The film makes a point of comparing the Harlem music festival to Woodstock, which took place in the same year. We remember Woodstock well -- it was even the subject of a documentary that won the Best Documentary Feature Academy Award in 1970 -- but who's ever heard of this black music festival? And it's even more jaw dropping because of the talent on the stage: Gladys Knight and the Pips, the Fifth Dimension, Sly and the Family Stone, Nina Simone. The difference is that Woodstock was a celebration of music while this festival turned into a cry of rage, hope, anger, and action within the black community. It's like the people singing at this festival were literally singing for their lives and for the lives of all black people.
The galvanized energy that people in the crowd were feeling at the time and that they talk about all these years later comes through in the rescued footage. You can feel the electricity and chemistry between the performers and the crowd. A highlight of the film is the performance of Nina Simone, who is absolutely captivating. A person who was there says that watching her come onstage was like watching an African princess, and you can see what she's talking about.
A serviceable adaptation of a Jack London book I didn't take much to in the first place. To be honest, I can't remember the book that well so I can't comment on how faithful the movie is, if that's important to you. Edward G. Robinson is watchable as ever as the tyrannical captain of a fishing vessel, an overdone character type in books and movies if ever there was one, but he's Edward G. Robinson so he manages to put his own original stamp on it. John Garfield and Ida Lupino are a couple of strangers who meet on the ship and team up when things start to unravel. The most interesting character and performance for me was the hoity toity writer played by Alexander Knox.
Michael Curtiz is lauded now as such a talented director of the studio era, and I'm not saying he's wasn't, but his direction here doesn't seem like anything special.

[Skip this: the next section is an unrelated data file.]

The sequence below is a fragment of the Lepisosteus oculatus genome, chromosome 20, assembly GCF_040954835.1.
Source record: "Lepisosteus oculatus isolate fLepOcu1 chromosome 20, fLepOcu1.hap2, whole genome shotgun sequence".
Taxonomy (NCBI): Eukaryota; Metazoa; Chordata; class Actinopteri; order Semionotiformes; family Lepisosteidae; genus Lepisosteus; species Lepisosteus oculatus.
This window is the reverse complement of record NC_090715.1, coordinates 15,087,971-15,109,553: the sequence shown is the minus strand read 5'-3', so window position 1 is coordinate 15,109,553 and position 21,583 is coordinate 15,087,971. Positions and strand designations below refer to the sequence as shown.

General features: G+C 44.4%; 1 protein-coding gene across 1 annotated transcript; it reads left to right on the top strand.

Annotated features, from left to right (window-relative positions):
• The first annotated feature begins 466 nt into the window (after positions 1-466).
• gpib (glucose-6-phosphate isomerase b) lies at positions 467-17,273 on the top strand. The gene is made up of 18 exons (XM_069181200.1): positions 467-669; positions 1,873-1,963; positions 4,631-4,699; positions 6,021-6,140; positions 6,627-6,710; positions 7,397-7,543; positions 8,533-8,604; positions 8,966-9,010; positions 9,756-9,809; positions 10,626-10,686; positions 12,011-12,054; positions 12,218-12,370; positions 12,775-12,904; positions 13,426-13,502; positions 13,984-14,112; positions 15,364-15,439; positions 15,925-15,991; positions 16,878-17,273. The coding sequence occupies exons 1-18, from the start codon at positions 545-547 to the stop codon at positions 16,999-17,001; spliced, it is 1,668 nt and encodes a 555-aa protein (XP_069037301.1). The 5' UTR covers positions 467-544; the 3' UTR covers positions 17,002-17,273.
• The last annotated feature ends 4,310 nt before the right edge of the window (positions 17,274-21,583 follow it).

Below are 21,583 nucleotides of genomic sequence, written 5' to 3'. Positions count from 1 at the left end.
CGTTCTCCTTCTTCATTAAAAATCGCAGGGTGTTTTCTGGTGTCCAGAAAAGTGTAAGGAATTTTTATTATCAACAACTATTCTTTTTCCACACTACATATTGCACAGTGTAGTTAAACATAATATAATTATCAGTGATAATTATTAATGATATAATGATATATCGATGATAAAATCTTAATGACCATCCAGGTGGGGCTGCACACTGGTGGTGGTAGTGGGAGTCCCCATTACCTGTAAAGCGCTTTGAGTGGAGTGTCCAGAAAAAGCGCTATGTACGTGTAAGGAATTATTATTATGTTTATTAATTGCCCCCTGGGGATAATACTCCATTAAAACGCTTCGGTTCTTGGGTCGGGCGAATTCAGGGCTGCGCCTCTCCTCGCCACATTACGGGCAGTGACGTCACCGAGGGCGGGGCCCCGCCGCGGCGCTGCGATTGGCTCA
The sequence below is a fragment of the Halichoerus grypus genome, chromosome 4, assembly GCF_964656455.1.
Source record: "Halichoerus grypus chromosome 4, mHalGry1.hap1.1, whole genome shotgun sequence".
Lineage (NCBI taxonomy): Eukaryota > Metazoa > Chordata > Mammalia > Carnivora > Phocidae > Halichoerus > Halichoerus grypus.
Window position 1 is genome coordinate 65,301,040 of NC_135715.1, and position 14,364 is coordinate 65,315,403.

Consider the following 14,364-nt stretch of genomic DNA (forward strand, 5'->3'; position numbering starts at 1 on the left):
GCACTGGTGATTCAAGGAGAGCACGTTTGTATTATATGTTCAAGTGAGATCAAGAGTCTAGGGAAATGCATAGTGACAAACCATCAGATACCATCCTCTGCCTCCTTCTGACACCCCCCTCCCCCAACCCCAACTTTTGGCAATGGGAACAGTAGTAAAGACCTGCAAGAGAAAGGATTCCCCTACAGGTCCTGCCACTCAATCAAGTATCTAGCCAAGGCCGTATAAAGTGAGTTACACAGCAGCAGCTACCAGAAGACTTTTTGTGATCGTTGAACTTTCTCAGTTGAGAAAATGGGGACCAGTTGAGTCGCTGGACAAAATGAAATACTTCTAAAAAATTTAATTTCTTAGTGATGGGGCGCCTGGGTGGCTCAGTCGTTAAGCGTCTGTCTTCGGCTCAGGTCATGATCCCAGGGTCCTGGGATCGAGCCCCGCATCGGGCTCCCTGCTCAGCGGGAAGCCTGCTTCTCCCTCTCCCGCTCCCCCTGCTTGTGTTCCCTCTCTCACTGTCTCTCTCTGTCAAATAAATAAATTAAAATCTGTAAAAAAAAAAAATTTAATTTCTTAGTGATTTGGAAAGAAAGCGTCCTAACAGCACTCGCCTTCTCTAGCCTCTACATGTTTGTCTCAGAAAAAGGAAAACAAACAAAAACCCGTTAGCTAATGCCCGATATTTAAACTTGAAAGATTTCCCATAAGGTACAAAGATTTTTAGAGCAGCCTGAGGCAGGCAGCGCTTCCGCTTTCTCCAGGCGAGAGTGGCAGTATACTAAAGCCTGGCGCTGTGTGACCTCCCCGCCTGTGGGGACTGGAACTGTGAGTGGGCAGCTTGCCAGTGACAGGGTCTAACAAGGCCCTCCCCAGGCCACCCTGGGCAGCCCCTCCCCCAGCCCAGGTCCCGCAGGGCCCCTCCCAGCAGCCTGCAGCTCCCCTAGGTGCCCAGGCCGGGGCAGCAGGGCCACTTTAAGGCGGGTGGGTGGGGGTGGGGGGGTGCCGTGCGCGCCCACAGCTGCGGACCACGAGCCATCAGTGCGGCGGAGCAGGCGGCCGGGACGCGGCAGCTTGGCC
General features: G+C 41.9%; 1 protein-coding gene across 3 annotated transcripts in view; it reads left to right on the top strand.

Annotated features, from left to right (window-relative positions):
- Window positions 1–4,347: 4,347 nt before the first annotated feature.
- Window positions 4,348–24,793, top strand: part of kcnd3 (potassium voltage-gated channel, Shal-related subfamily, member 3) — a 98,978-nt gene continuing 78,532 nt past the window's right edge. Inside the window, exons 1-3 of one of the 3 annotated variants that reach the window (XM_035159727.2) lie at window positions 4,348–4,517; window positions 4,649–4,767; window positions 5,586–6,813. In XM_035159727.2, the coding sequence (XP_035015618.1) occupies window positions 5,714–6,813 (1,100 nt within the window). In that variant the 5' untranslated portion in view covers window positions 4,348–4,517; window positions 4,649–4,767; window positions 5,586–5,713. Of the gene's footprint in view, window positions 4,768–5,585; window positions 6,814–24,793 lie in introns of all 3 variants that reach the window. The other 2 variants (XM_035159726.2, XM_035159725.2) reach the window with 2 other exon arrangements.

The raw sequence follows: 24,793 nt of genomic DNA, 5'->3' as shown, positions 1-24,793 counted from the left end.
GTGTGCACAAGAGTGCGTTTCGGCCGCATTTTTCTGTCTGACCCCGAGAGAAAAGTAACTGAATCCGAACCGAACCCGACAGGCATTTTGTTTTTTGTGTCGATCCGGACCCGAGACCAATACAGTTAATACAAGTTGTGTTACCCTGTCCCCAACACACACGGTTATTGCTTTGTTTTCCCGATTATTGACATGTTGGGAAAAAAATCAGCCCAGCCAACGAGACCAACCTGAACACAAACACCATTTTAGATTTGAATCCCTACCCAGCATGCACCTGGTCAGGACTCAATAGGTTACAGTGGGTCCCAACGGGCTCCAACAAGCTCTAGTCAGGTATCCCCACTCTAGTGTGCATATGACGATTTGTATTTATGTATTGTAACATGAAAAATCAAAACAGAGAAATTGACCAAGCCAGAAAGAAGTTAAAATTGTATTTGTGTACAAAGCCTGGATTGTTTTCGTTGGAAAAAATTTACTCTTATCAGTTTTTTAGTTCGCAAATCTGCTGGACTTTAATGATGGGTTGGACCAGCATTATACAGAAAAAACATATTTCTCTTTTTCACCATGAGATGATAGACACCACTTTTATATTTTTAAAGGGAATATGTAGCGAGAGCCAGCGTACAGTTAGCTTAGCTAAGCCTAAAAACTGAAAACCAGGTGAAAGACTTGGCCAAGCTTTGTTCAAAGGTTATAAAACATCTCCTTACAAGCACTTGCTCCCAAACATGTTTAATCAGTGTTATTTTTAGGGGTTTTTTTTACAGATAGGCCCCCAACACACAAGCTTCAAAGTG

"The Sea Wolf" earned an Oscar nomination in 1941 for Best Special Effects.
A strong, strong film noir that stars Richard Conte as a wounded crook who escapes from the hospital and Victor Mature as the cop who's trying to chase him down for murder.
The strength of this particular noir is in the tense direction from Robert Siodmak and the performance by Conte, who does much more with a stock villain role than he needs to. There are a couple of memorable smaller female performances, one by Shelley Winters as a former girlfriend of Conte's, and, most notably, another by Hope Emerson as a fellow member of the criminal underworld. Emerson's character is a jewel thief, which is fitting, since Emerson the actress threatens to steal the movie right out from under everybody else, Conte included.
Mature isn't one of my favorite actors, but he's well suited to a role like this, and he does nicely by it.
In introducing "Killer's Kiss" on TCM, host Eddie Muller apologized all over himself for what a ragged, experimental film it was from newbie director Stanley Kubrick. But the thing is, as Muller himself pointed out, inexperienced Kubrick is still better than the best film of any number of other directors, so this one's a treat.